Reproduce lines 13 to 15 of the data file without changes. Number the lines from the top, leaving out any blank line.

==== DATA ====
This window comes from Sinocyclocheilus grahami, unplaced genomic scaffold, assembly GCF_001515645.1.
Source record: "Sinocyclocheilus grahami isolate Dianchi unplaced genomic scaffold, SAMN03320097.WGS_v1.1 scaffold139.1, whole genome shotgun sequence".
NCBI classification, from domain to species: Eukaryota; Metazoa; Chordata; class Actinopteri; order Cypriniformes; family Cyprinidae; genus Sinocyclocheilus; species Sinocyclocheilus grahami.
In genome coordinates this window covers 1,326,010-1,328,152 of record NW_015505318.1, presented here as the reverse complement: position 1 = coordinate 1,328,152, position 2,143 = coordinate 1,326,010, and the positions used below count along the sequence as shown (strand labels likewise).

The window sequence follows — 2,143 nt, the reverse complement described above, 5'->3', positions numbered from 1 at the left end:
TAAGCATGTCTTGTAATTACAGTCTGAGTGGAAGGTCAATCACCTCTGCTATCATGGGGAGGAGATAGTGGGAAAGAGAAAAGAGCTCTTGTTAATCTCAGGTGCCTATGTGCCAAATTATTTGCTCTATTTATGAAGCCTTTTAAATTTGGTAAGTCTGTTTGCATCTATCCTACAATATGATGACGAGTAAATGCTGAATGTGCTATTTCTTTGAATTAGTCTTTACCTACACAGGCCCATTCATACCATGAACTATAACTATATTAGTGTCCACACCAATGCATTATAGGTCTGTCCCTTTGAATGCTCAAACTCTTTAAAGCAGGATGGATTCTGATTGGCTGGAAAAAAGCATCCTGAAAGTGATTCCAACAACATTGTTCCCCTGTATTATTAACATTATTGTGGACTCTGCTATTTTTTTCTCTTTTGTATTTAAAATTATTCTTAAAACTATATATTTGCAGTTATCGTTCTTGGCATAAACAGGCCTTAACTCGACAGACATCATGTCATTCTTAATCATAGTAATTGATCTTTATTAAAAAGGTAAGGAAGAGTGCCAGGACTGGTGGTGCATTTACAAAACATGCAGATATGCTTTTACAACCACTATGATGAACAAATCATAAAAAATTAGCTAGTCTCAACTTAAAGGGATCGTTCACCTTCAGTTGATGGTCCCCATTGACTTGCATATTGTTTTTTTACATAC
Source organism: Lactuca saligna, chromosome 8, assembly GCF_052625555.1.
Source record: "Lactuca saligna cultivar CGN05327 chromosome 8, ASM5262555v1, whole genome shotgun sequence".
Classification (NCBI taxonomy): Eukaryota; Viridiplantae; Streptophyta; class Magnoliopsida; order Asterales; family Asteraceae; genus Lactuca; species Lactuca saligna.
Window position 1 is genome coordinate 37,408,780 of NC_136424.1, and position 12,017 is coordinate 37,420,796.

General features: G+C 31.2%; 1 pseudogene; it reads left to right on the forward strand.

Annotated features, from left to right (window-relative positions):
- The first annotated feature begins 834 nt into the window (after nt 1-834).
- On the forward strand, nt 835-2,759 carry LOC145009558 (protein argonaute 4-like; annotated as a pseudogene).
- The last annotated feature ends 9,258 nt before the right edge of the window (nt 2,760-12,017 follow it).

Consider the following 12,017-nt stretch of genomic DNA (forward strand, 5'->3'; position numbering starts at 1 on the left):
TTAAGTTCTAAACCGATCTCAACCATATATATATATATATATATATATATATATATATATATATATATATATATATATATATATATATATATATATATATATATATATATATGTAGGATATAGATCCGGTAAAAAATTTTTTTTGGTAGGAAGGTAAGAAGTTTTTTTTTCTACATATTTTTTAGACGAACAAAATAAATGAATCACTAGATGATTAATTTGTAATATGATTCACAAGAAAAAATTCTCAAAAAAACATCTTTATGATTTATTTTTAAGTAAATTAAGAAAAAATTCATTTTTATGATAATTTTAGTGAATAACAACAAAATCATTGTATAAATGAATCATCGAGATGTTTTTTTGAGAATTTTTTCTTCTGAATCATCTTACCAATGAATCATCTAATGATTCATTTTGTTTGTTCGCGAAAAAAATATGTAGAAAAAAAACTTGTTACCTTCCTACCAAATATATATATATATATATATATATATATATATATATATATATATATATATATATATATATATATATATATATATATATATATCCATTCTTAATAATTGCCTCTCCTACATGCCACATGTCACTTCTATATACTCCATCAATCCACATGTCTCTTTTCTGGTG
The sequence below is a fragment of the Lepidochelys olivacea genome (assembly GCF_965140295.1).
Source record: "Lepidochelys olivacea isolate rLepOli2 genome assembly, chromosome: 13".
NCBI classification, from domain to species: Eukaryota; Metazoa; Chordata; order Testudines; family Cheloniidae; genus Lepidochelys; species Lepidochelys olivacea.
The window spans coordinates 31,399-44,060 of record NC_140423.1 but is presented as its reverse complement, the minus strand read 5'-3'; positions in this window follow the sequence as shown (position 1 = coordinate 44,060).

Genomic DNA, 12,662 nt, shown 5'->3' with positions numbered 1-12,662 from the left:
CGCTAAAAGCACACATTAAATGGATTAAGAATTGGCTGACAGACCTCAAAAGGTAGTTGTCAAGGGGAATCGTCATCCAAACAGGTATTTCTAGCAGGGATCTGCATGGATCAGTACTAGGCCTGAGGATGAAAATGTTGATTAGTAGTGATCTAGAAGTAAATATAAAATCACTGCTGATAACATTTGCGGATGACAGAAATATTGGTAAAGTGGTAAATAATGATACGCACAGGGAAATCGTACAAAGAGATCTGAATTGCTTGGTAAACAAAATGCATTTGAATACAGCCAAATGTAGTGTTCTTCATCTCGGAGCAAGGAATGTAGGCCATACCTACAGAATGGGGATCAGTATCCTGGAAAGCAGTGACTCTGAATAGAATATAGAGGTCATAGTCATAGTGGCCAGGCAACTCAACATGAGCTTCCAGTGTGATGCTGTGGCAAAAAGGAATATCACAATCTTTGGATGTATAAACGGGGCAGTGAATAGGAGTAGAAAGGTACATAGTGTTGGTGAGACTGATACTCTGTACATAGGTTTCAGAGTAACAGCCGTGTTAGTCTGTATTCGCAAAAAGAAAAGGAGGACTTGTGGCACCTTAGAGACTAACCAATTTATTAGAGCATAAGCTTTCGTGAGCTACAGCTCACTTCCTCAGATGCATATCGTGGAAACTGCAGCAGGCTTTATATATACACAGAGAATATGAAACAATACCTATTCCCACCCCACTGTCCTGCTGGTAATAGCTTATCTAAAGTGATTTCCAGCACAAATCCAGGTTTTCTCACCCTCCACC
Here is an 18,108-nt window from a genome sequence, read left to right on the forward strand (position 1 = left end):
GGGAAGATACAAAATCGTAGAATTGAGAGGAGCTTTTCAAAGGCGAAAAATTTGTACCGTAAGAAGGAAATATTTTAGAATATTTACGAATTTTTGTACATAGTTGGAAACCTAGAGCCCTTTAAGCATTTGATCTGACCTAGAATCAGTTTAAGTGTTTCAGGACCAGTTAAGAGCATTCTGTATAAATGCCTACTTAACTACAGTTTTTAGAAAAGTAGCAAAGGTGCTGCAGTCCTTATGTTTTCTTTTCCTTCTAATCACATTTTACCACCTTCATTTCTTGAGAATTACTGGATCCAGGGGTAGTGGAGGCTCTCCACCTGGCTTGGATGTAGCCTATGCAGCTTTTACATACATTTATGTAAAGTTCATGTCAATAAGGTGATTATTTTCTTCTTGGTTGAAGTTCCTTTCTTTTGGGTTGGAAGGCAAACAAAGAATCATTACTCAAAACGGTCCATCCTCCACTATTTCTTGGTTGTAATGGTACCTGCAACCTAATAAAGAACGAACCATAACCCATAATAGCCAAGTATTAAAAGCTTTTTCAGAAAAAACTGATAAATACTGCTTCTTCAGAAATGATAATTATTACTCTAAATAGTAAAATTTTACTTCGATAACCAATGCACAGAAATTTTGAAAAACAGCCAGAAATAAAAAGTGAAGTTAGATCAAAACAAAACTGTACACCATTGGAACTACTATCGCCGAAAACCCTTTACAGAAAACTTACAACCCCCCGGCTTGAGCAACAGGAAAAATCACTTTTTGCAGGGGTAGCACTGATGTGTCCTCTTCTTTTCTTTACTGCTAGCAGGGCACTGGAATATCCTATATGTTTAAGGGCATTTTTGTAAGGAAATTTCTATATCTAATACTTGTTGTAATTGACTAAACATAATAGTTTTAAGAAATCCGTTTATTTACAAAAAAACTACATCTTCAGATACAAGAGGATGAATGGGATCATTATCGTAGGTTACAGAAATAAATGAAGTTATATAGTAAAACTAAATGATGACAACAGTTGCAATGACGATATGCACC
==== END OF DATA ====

- The first annotated feature begins 834 nt into the window (after nt 1-834).
- On the forward strand, nt 835-2,759 carry LOC145009558 (protein argonaute 4-like; annotated as a pseudogene).
- The last annotated feature ends 9,258 nt before the right edge of the window (nt 2,760-12,017 follow it).